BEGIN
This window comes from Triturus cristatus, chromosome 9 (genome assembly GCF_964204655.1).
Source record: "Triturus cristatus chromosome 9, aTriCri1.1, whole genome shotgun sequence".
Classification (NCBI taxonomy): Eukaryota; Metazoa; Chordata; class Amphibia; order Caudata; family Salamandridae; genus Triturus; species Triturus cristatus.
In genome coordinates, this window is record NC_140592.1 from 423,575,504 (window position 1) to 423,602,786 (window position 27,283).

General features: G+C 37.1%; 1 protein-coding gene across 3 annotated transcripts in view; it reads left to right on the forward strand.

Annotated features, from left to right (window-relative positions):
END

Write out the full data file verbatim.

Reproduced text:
This window comes from Triturus cristatus, chromosome 9 (genome assembly GCF_964204655.1).
Source record: "Triturus cristatus chromosome 9, aTriCri1.1, whole genome shotgun sequence".
Classification (NCBI taxonomy): Eukaryota; Metazoa; Chordata; class Amphibia; order Caudata; family Salamandridae; genus Triturus; species Triturus cristatus.
In genome coordinates, this window is record NC_140592.1 from 423,575,504 (window position 1) to 423,602,786 (window position 27,283).

General features: G+C 37.1%; 1 protein-coding gene across 3 annotated transcripts in view; it reads left to right on the forward strand.

Annotated features, from left to right (window-relative positions):